The Car Wreck

This morning I scanned a dozen more slides taken at Amity Grove in September 1971. Unusually for my collection, this particular batch had suffered some deterioration, and even a bit of creasing despite being encased in plastic mounts. This resulted in streaks and blobs of blue pigmentation which required quite a lot of retouching.Honesty 9.71 002

Through holes in the fence at the bottom of the garden we could glimpse our neighbours’ honesty.Michael and Mark 9.71Michael, James and Mark 9.71

Michael and his cousins James and Mark were hard at work building a ship beneath the apple tree. It is fascinating that each of these boys grew to form their own individual construction firms. In ‘Leaving Home’, I tell the story of how James helped Michael with his first professional building project. As far as I know this photograph shows the nearest my nephew ever came to displaying a ‘builder’s bum’. He was to specialise in plastering, whilst Mark’s expertise is in roofing.Michael 9.71Jackie 9.71 002Matthew 9.71 002Becky 9.71 004

The workers took a tea break in the kitchen, where Jackie broke eggs and Matthew and Becky enjoyed their lunch. Jackie had created the floral murals. She didn’t normally drop the eggs from a great height, but was prevailed upon to do so on this occasion by the photographer. The glass milk bottle on the table would have been left on the doorstep early in the morning by a man driving an electric float.

This afternoon I burnt more branches in the old wheelbarrow on the back drive.Long tailed tit

The tits on the bird feeder did not, on this occasion, flit off at my approach. One, of the long-tailed variety, even had the temerity to turn its back on me.Model car wreck

We have unearthed a model car that has seen better days, and are saving it for our friend Barrie’s collection.

Jackie’s superb sausage casserole, always better the second time round, was what we enjoyed eating for our evening meal. It was accompanied by mashed potato and crisp cauliflower and green beans. I drank some Teroldego Rotaliano superoire riserva 2010 from a bottle given to me by Shelly and Ron for Christmas. Jackie drank sparkling water.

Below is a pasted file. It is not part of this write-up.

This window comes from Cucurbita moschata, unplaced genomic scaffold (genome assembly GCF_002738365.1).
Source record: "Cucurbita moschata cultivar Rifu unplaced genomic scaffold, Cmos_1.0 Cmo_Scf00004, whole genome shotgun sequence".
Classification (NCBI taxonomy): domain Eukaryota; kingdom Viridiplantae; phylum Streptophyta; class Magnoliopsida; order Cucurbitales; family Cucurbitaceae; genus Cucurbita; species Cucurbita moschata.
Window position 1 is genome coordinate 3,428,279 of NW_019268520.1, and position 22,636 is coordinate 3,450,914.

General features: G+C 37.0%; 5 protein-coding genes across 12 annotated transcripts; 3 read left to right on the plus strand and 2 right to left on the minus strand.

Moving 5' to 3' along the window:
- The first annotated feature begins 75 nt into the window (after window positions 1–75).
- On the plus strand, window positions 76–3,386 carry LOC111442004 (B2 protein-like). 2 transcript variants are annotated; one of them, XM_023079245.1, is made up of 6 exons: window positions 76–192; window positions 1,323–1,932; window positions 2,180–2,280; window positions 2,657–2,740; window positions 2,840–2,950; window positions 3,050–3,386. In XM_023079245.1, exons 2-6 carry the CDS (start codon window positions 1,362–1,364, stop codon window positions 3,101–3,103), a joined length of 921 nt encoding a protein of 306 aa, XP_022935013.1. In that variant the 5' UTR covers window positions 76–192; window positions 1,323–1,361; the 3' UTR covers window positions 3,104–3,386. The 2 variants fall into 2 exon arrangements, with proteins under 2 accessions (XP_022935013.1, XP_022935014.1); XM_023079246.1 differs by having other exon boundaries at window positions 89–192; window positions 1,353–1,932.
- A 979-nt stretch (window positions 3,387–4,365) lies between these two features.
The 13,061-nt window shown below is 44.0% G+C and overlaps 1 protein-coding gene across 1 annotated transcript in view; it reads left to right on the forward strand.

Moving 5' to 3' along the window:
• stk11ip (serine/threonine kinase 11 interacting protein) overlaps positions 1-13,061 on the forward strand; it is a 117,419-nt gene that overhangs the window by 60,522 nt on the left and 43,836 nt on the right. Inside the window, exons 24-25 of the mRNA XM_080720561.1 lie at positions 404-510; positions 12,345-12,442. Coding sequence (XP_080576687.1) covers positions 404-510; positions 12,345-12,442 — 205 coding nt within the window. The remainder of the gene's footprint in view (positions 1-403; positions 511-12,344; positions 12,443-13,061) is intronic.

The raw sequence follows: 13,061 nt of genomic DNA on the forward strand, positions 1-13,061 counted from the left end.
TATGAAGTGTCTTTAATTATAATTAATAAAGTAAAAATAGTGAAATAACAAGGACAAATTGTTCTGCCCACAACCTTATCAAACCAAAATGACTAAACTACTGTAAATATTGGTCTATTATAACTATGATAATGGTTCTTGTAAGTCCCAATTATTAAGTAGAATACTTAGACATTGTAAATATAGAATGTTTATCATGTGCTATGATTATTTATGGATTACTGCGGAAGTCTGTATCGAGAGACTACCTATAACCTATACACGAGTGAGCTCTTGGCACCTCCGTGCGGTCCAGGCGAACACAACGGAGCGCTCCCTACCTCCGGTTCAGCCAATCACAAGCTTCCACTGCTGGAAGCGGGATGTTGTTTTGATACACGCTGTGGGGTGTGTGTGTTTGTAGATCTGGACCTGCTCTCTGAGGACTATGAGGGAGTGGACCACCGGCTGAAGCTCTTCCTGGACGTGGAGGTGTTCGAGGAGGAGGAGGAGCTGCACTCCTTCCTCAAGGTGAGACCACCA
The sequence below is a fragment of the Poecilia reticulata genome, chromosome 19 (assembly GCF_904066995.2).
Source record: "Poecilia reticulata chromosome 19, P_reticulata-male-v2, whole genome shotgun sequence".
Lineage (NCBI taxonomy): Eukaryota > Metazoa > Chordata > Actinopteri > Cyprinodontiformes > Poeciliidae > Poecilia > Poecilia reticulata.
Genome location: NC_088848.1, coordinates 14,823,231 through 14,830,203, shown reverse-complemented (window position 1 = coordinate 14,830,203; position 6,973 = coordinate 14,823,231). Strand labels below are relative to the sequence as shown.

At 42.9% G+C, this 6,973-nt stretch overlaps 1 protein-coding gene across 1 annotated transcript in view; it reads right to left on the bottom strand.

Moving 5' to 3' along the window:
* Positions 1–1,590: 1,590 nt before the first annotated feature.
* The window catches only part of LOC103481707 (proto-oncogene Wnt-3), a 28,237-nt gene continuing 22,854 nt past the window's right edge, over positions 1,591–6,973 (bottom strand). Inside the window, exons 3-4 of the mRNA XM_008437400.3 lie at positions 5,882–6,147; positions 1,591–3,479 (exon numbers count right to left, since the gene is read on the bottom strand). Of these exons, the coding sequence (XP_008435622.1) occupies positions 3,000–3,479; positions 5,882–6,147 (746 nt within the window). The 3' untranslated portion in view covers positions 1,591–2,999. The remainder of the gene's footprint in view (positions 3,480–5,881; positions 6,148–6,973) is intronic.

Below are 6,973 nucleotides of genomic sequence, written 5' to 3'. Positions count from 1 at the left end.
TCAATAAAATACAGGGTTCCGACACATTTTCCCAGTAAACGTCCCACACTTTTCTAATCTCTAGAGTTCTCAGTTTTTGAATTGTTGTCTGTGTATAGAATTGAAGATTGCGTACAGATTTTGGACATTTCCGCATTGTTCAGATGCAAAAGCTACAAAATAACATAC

By courtesy of Lidl’s mystery shopper, we had twice as many baklavas bearing the label ‘De Luxe’, from which to make our dessert selection. This is how it happened:

Jackie tossed one packet into her half filled trolley, left that in the aisle, nipped across to the next row for something she had forgotten, and returned to her shopping.

It wasn’t where she had left it.

She scoured the store and discovered what looked like her prospective purchases in an unaccompanied trolley some aisles away. Closer inspection revealed her goods beneath a covering of numerous other ‘De Luxe’ items. No-one appeared to belong to the wheeled baskets. The additional items she returned to their shelves and proceeded to the checkout to settle her bill. Whilst totting up she realised she now had two packets of baklavas. I’m not complaining.

The Photographic Model

Birdfeeder & titsWith the aid of Dave Farrow’s ‘A Guide to the Garden Birds of Britain & Northern Europe’ we are trying to learn our birds.  This morning we think we identified a nuthatch; and great, coal, and long tailed tits; on the bird feeder.  There was also a robin, but we are fairly sure we can spot one of those.  The pole holding the feeders has gone a bit wonky, but gravity works quite well on the hanging items, even if the fixed trays are on a bit of a tilt.  I just thought I’d mention that in case anyone thought the photo was askew.

Once we had completed the building of our second Billy bookcase, we looked up to see wisps of thistledown floating around the birds.  I do believe I can honestly use ‘we’ in this context today.  Full of confidence, we had a coffee and built a third bookcase in good time to collect Sam from the railway station.  The thistledown turned out to be snow, but it was wispy, light, and, despite continuing throughout the day, not settling.

After lunch Sam went through the fourth assembly at a rate of knots.  He did allow me to bang a few nails into the backing sheet.

Derrick c1977Photograph number 12 in Elizabeth’s scanned series was taken by a young woman aspiring to be a professional. I do hope she managed it.  In about 1977 she had a portrait project to complete for her qualification course.  Unfortunately I can only remember the name of her mother, who worked in my Social Services Office.  This was Liz McKay.  The student daughter asked me to pose for her and produced a very pleasing set of black and white pictures.  It was more than thirty years later that Alex Schneideman, a true professional, was to repeat the compliment.  We will come to one of his pictures a bit further on ‘through the ages’.